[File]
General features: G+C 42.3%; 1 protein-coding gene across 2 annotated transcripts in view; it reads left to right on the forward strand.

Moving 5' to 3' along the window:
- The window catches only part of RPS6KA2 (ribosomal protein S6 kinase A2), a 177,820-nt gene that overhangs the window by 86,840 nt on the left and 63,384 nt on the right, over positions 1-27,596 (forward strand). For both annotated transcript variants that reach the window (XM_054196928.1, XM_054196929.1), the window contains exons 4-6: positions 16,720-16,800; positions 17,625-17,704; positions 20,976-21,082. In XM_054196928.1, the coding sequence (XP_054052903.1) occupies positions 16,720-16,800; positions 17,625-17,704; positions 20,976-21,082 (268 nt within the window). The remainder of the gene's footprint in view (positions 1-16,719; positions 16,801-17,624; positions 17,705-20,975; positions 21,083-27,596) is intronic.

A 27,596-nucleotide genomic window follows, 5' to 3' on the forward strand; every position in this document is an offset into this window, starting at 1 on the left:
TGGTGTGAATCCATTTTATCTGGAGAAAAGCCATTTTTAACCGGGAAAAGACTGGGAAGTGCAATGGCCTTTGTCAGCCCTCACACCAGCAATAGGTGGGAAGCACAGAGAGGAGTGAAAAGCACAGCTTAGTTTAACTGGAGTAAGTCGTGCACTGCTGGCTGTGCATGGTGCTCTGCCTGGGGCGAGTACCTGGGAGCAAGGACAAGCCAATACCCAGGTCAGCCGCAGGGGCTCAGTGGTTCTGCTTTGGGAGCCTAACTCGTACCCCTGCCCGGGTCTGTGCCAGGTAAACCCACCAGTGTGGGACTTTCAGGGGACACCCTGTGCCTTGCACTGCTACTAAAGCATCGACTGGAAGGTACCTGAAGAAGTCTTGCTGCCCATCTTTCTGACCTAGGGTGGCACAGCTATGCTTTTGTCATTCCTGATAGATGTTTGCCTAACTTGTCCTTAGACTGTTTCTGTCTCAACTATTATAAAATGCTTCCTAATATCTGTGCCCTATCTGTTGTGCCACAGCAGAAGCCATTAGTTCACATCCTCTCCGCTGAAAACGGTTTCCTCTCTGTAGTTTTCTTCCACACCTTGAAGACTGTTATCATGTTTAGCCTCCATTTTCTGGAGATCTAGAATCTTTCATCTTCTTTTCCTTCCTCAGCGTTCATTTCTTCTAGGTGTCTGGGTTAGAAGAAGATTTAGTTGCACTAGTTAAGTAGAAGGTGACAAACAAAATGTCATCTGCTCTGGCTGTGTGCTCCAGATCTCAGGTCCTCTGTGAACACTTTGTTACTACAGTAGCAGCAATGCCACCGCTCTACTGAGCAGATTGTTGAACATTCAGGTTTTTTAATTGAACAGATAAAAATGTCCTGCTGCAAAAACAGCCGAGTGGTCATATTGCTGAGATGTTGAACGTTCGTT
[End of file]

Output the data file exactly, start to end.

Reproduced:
General features: G+C 42.3%; 1 protein-coding gene across 2 annotated transcripts in view; it reads left to right on the forward strand.

Moving 5' to 3' along the window:
- The window catches only part of RPS6KA2 (ribosomal protein S6 kinase A2), a 177,820-nt gene that overhangs the window by 86,840 nt on the left and 63,384 nt on the right, over positions 1-27,596 (forward strand). For both annotated transcript variants that reach the window (XM_054196928.1, XM_054196929.1), the window contains exons 4-6: positions 16,720-16,800; positions 17,625-17,704; positions 20,976-21,082. In XM_054196928.1, the coding sequence (XP_054052903.1) occupies positions 16,720-16,800; positions 17,625-17,704; positions 20,976-21,082 (268 nt within the window). The remainder of the gene's footprint in view (positions 1-16,719; positions 16,801-17,624; positions 17,705-20,975; positions 21,083-27,596) is intronic.

A 27,596-nucleotide genomic window follows, 5' to 3' on the forward strand; every position in this document is an offset into this window, starting at 1 on the left:
TGGTGTGAATCCATTTTATCTGGAGAAAAGCCATTTTTAACCGGGAAAAGACTGGGAAGTGCAATGGCCTTTGTCAGCCCTCACACCAGCAATAGGTGGGAAGCACAGAGAGGAGTGAAAAGCACAGCTTAGTTTAACTGGAGTAAGTCGTGCACTGCTGGCTGTGCATGGTGCTCTGCCTGGGGCGAGTACCTGGGAGCAAGGACAAGCCAATACCCAGGTCAGCCGCAGGGGCTCAGTGGTTCTGCTTTGGGAGCCTAACTCGTACCCCTGCCCGGGTCTGTGCCAGGTAAACCCACCAGTGTGGGACTTTCAGGGGACACCCTGTGCCTTGCACTGCTACTAAAGCATCGACTGGAAGGTACCTGAAGAAGTCTTGCTGCCCATCTTTCTGACCTAGGGTGGCACAGCTATGCTTTTGTCATTCCTGATAGATGTTTGCCTAACTTGTCCTTAGACTGTTTCTGTCTCAACTATTATAAAATGCTTCCTAATATCTGTGCCCTATCTGTTGTGCCACAGCAGAAGCCATTAGTTCACATCCTCTCCGCTGAAAACGGTTTCCTCTCTGTAGTTTTCTTCCACACCTTGAAGACTGTTATCATGTTTAGCCTCCATTTTCTGGAGATCTAGAATCTTTCATCTTCTTTTCCTTCCTCAGCGTTCATTTCTTCTAGGTGTCTGGGTTAGAAGAAGATTTAGTTGCACTAGTTAAGTAGAAGGTGACAAACAAAATGTCATCTGCTCTGGCTGTGTGCTCCAGATCTCAGGTCCTCTGTGAACACTTTGTTACTACAGTAGCAGCAATGCCACCGCTCTACTGAGCAGATTGTTGAACATTCAGGTTTTTTAATTGAACAGATAAAAATGTCCTGCTGCAAAAACAGCCGAGTGGTCATATTGCTGAGATGTTGAACGTTCGTT